Tuesday, April 19, 2011

This post is embarrassing, and not in an interesting way.

I have a passion for justice. And it kind of takes my head to crazy places.

So my school has a writing class requirement. And it's good that they do, because not only are strong written communication skills essential in the job market, but too many high school students coming into college are woefully inadequate in this area. My psychology professor literally has spent two 75 minute class periods [two and a half hours, for those keeping score] discussing the deplorable quality of the reaction papers we've had to write for class, and so, I'm feeling a little sensitive to the average writing ability at this institution. I applaud my university for acknowledging the importance of writing skills and requiring that every student receive writing instruction.


I do not want to take a writing class.

As this blog is evidence of, I'm not a writing genius or anything. My writing style annoys even me. [Which really makes it quite difficult to get anything done around here, honestly.] Nevertheless, I feel it is fair of me to say that I am most certainly an adequate writer. My ability has been confirmed by independent measures such as standardized testing and writing contests and Mr. Pudewa's instructional rubric. I can string word together to form [usually] grammatical sentences that [usually] form semi-intelligible paragraphs that [usually] make perfectly literate papers. I've been published. That's more than most students who have completed a college-level writing course can say.

But my school will not even allow me to take a writing proficiency exam.

See, what happened was, my advisor told me that my AP credit would fill the university's writing requirement. And like a naive freshman, I believed him and went on my merry way. Though I had the opportunity to take the proficiency exam in my first semester of college, I passed it up because I thought I didn't need it. Then came second semester, when I switched advisors and found out my AP did not, in fact, cover the writing requirement. And that the proficiency exam is only offered in the fall of one's freshman year.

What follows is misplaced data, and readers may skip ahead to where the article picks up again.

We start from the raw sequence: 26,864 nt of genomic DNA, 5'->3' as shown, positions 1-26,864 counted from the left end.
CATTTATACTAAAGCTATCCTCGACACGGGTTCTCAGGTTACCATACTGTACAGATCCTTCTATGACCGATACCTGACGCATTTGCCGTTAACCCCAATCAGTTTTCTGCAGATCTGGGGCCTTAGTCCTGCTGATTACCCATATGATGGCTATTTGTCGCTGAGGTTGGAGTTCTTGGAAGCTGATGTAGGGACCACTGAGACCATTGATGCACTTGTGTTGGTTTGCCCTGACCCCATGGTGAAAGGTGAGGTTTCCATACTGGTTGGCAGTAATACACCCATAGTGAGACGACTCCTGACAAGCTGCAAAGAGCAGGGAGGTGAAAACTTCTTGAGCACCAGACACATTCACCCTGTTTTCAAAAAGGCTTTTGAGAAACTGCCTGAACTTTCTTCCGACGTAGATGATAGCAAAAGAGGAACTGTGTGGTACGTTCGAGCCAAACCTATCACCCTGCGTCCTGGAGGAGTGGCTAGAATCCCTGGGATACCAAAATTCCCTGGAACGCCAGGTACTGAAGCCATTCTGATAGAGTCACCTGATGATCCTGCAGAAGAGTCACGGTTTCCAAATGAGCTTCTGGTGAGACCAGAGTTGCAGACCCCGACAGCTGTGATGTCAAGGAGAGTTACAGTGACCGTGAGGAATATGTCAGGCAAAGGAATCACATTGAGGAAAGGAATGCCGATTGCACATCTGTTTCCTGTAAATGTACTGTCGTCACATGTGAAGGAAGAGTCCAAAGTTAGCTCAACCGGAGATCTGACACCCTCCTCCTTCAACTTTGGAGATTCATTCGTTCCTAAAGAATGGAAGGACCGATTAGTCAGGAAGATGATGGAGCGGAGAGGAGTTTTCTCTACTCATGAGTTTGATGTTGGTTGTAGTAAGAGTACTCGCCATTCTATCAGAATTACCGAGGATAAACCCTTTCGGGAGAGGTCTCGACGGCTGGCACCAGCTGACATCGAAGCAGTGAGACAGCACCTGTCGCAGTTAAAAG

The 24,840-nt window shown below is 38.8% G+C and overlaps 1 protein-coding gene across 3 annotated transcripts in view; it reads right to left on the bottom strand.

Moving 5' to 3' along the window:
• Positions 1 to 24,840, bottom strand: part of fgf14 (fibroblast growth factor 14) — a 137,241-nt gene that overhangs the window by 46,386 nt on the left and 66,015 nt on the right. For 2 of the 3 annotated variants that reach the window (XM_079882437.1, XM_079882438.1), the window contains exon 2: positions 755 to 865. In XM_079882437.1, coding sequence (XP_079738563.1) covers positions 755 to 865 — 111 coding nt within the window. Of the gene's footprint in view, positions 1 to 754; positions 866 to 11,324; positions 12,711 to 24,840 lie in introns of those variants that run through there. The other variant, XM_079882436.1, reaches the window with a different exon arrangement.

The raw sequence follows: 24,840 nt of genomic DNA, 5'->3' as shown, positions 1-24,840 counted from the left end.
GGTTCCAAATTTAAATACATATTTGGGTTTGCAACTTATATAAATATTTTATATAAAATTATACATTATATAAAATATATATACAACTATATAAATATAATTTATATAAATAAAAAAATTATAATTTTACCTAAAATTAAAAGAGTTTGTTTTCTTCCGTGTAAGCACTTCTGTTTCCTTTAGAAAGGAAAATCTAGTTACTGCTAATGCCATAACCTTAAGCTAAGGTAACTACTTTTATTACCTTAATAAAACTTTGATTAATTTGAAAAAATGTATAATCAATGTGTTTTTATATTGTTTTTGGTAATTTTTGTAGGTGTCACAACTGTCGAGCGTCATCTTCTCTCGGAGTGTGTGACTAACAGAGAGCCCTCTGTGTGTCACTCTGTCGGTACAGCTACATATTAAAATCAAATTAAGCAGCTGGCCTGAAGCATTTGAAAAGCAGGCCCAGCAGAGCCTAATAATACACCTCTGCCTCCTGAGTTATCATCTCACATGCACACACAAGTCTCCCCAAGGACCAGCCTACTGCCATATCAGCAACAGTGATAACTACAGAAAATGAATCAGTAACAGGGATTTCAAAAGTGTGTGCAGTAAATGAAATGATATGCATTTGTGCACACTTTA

For two months I patiently but persistently hounded the administrative assistant of the writing department and sent the writing & rhetoric chair several emails. If anyone could give me alternative credit or an extension on the proficiency exam, they could!

I got a response today.

They told me to take a writing class.


I'm considering going to see the writing & rhetoric chair in person to tell her that taking a writing class isn't good enough for me, that it's a waste of my money and that I'm bringing the matter up with the dean. I don't know, am I behaving ridiculously spoiled and entitled? Would taking a writing class really be so bad? When I'm trying to double major and double minor, yes, yes it would be so bad. I literally have every class accounted for until the last semester of my senior year. And normally, I don't put up a stink about anything. I go with the flow. I'm only taking five classes this semester, because I didn't want to put my CVS leader through the hassle of getting me a tuition waiver to take six. Look at me, the picture of accommodation!

This whole situation strikes me as very unjust. But I feel badly, because I'm certain the chair did what she could. I don't think she's holding out on me, I believe her when she says that I really truly have no other options. And I feel like a brat, for whining about my fate instead of accepting it. Mostly, and this is equally unjust of me, I am mad at my advisor, who lead me astray in the first place. If not for him I would have taken the proficiency exam when I could have and I wouldn't be in this mess. Blah blah blah. It's my own fault. Should have done my research. Should have taken the exam just in case. Personal responsibility, Hayley!

At any rate, I need to stop being lame and complaining. [A conclusion I conveniently come to after I've gotten all the complaining out of my system.] It's also some comfort that I am not confined to lower-level writing courses but can instead choose from things like "travel writing", "writing for community service", or "writing culture". [Do they have food writing? No. No, they don't.] I should also probably take scientific & technical writing simply because it's useful. College is supposed to be useful. That's supposedly the point of taking a writing class!

That's my rant. The end.

[I am thankful for every ounce of this luxury.]


Peter said...

Like I told you today, CCRI.

Anonymous said...

i agree with peter talk a summer at ccri, theyre so fun.